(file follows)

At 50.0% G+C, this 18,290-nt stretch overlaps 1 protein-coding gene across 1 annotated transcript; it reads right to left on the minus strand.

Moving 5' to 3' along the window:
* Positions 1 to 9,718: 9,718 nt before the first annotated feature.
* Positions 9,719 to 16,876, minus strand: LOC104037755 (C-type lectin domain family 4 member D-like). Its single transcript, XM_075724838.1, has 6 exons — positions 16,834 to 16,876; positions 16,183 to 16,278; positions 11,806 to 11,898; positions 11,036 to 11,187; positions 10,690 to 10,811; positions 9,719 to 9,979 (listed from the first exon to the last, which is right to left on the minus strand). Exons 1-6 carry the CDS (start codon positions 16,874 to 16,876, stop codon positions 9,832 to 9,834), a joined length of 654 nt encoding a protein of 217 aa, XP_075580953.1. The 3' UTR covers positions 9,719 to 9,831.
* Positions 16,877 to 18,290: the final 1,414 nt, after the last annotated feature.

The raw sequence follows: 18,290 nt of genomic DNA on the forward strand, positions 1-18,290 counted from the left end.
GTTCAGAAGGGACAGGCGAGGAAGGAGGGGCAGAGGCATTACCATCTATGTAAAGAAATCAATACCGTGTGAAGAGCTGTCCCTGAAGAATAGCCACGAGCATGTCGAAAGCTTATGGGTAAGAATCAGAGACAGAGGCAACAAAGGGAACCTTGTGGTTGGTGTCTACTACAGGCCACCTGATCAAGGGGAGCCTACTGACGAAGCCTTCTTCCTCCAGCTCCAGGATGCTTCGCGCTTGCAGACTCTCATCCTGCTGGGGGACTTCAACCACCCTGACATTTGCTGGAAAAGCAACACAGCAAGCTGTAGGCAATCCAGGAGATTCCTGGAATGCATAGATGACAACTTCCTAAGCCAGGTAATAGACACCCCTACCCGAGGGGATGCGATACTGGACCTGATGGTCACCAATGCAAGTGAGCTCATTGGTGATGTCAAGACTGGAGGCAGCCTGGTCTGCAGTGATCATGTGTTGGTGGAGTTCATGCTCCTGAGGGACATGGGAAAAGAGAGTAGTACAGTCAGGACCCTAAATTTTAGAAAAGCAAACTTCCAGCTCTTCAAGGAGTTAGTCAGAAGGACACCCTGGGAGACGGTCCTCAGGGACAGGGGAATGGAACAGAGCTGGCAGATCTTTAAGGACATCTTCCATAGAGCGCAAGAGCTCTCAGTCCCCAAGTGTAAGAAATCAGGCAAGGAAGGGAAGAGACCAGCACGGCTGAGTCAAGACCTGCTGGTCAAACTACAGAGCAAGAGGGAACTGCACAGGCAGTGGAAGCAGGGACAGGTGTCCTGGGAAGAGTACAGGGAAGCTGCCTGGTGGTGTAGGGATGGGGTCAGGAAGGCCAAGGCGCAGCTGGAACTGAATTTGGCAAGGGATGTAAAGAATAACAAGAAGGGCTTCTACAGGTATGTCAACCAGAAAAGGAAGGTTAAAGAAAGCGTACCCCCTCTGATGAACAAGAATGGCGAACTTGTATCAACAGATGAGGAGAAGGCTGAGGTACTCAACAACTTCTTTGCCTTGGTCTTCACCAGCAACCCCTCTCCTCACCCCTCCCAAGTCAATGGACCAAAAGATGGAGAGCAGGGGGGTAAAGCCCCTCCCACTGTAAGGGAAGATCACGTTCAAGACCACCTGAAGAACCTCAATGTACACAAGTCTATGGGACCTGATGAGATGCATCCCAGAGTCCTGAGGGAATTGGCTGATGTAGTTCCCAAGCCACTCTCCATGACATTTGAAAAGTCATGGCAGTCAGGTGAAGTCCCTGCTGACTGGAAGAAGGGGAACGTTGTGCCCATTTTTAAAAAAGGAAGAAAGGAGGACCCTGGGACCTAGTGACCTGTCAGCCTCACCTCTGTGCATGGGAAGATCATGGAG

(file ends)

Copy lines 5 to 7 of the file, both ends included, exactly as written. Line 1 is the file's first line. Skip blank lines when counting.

* Positions 16,877 to 18,290: the final 1,414 nt, after the last annotated feature.

The raw sequence follows: 18,290 nt of genomic DNA on the forward strand, positions 1-18,290 counted from the left end.
GTTCAGAAGGGACAGGCGAGGAAGGAGGGGCAGAGGCATTACCATCTATGTAAAGAAATCAATACCGTGTGAAGAGCTGTCCCTGAAGAATAGCCACGAGCATGTCGAAAGCTTATGGGTAAGAATCAGAGACAGAGGCAACAAAGGGAACCTTGTGGTTGGTGTCTACTACAGGCCACCTGATCAAGGGGAGCCTACTGACGAAGCCTTCTTCCTCCAGCTCCAGGATGCTTCGCGCTTGCAGACTCTCATCCTGCTGGGGGACTTCAACCACCCTGACATTTGCTGGAAAAGCAACACAGCAAGCTGTAGGCAATCCAGGAGATTCCTGGAATGCATAGATGACAACTTCCTAAGCCAGGTAATAGACACCCCTACCCGAGGGGATGCGATACTGGACCTGATGGTCACCAATGCAAGTGAGCTCATTGGTGATGTCAAGACTGGAGGCAGCCTGGTCTGCAGTGATCATGTGTTGGTGGAGTTCATGCTCCTGAGGGACATGGGAAAAGAGAGTAGTACAGTCAGGACCCTAAATTTTAGAAAAGCAAACTTCCAGCTCTTCAAGGAGTTAGTCAGAAGGACACCCTGGGAGACGGTCCTCAGGGACAGGGGAATGGAACAGAGCTGGCAGATCTTTAAGGACATCTTCCATAGAGCGCAAGAGCTCTCAGTCCCCAAGTGTAAGAAATCAGGCAAGGAAGGGAAGAGACCAGCACGGCTGAGTCAAGACCTGCTGGTCAAACTACAGAGCAAGAGGGAACTGCACAGGCAGTGGAAGCAGGGACAGGTGTCCTGGGAAGAGTACAGGGAAGCTGCCTGGTGGTGTAGGGATGGGGTCAGGAAGGCCAAGGCGCAGCTGGAACTGAATTTGGCAAGGGATGTAAAGAATAACAAGAAGGGCTTCTACAGGTATGTCAACCAGAAAAGGAAGGTTAAAGAAAGCGTACCCCCTCTGATGAACAAGAATGGCGAACTTGTATCAACAGATGAGGAGAAGGCTGAGGTACTCAACAACTTCTTTGCCTTGGTCTTCACCAGCAACCCCTCTCCTCACCCCTCCCAAGTCAATGGACCAAAAGATGGAGAGCAGGGGGGTAAAGCCCCTCCCACTGTAAGGGAAGATCACGTTCAAGACCACCTGAAGAACCTCAATGTACACAAGTCTATGGGACCTGATGAGATGCATCCCAGAGTCCTGAGGGAATTGGCTGATGTAGTTCCCAAGCCACTCTCCATGACATTTGAAAAGTCATGGCAGTCAGGTGAAGTCCCTGCTGACTGGAAGAAGGGGAACGTTGTGCCCATTTTTAAAAAAGGAAGAAAGGAGGACCCTGGGACCTAGTGACCTGTCAGCCTCACCTCTGTGCATGGGAAGATCATGGAG